Looking back, do you think the decision made by Sir John Kerr should have been a different one?  Are you surprised to see Malcolm Turnbull defending the challenges faced by Gough Whitlam today? 


Rebecca Wilson

Rebecca Wilson is the founder and publisher of Starts at Sixty. The daughter of two baby boomers, she has built the online community for over 60s by listening carefully to the issues and seeking out answers, insights and information for over 60s throughout Australia. Rebecca is an experienced marketer, a trained journalist and has a degree in politics. A mother of 3, she passionately facilitates and leads our over 60s community, bringing the community opinions, needs and interests to the fore and making Starts at Sixty a fun place to be.

  1. He was, indeed, but he effected the most scandalous act in Australia’s political history because he was a weak man with incredible pressure on him, from both within and without.

  2. If I feel something is not right , I will come in here and say but I am giving Turnbull credit where credit is due, this will do a lot to heal old wounds and clear the air. It takes a big man to say they were wrong. It took 40 years to say it but at least many of us who lived through those years are still alive to hear it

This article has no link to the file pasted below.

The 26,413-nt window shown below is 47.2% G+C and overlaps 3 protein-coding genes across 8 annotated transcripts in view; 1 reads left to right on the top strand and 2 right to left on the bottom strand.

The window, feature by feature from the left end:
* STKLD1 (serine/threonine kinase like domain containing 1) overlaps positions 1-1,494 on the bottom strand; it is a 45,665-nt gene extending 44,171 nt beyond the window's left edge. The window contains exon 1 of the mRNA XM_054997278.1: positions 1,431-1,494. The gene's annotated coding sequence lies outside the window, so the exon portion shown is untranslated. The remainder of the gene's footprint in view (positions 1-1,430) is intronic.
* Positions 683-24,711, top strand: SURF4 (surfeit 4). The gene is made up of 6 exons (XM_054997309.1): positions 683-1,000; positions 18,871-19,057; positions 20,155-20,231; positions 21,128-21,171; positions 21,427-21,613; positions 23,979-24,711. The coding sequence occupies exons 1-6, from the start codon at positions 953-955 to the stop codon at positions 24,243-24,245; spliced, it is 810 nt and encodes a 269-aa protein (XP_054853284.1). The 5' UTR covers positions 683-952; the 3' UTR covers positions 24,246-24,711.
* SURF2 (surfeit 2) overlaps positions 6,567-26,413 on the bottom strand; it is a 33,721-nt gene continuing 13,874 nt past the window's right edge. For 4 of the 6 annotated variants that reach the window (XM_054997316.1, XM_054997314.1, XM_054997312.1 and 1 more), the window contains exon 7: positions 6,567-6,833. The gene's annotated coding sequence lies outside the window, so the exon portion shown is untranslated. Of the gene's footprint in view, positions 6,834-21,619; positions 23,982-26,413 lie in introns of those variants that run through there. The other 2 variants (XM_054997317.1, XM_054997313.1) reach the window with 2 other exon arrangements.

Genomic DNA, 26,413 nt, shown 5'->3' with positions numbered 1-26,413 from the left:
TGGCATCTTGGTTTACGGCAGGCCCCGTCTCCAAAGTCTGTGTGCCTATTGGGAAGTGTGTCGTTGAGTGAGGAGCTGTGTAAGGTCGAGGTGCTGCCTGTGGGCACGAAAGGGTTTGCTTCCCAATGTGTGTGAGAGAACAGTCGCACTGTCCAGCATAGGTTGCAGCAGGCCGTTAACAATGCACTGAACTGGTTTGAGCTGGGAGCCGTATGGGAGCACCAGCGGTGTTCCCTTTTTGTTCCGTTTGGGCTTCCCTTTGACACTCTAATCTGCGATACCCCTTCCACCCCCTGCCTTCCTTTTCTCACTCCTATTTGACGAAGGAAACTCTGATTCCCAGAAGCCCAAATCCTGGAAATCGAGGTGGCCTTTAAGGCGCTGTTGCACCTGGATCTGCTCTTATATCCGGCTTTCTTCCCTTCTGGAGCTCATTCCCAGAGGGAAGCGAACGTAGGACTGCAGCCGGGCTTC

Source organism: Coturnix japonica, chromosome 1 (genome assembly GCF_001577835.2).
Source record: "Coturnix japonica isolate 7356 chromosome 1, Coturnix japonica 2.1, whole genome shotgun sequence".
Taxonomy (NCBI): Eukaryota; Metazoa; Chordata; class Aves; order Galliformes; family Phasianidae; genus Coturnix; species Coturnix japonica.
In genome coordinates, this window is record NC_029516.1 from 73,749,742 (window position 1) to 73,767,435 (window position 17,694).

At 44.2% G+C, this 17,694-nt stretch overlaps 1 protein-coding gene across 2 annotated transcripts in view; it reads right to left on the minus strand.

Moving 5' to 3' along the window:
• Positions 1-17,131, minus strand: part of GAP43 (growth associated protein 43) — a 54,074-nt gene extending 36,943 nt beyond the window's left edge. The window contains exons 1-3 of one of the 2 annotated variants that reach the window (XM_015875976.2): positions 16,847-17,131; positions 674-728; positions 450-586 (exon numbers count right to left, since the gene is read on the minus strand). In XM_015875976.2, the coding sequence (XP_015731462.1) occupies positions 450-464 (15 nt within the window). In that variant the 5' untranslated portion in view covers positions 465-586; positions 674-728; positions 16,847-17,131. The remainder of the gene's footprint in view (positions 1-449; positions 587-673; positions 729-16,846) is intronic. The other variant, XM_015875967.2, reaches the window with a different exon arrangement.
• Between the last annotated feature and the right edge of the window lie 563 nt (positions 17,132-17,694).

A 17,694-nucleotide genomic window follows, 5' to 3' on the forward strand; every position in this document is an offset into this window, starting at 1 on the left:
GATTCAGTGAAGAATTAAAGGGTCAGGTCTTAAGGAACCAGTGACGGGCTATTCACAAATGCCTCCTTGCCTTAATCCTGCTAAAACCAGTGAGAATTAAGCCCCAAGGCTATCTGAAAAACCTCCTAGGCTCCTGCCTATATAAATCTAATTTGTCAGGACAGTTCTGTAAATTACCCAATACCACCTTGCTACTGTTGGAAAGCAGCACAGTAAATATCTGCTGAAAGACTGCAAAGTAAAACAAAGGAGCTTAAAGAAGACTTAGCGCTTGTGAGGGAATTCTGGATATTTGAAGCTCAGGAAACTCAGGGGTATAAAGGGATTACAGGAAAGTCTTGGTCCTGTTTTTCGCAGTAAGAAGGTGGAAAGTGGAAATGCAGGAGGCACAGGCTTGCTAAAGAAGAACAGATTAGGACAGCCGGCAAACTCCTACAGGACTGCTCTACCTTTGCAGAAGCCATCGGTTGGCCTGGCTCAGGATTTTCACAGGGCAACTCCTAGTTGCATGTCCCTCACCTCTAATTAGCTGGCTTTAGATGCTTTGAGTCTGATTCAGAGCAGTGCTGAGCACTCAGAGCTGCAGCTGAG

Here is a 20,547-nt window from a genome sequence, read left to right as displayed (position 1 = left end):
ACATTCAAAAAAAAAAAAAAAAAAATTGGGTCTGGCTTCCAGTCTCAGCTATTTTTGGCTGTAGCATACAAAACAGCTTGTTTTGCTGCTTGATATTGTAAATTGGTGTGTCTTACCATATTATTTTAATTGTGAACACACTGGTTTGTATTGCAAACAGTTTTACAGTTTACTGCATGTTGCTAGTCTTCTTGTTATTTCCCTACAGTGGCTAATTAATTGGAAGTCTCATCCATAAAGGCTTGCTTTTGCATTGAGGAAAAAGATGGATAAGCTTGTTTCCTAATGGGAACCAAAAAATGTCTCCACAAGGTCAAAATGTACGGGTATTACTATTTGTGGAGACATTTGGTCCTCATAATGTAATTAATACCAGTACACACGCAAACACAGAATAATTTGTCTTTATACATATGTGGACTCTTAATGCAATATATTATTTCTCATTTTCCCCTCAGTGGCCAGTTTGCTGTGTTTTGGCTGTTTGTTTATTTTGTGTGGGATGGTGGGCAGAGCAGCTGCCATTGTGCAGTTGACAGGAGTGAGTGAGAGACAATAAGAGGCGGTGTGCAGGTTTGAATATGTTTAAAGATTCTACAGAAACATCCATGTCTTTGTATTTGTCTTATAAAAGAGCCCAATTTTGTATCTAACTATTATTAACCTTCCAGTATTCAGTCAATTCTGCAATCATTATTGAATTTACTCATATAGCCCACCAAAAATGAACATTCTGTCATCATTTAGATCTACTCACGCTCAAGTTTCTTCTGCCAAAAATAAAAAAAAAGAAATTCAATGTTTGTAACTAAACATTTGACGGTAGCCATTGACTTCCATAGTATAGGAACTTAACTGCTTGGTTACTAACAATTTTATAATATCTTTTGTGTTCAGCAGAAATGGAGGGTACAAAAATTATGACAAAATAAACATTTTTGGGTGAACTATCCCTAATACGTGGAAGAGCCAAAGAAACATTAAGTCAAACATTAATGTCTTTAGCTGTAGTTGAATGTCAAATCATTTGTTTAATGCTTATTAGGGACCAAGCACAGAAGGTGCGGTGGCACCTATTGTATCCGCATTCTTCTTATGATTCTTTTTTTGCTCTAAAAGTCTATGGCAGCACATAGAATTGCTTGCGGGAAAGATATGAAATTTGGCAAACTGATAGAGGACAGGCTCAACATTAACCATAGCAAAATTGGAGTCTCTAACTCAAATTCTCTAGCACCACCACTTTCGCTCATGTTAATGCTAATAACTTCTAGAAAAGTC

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  3. Kerr certainly was wrong, his actions were those of a man out of his depth in almost every way. but Kerr was not the catalyst for what happened, Gough did that, he was far to often out of the country. He allowed his ministers to feed at the public trough blatantly. He was a brilliant man from an ordinary background, and his party was involved with the loans affair. It was political suicide, mores the pity.

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    • That sounds like the Liberal Government today, they have doubled the deficit and have been rorting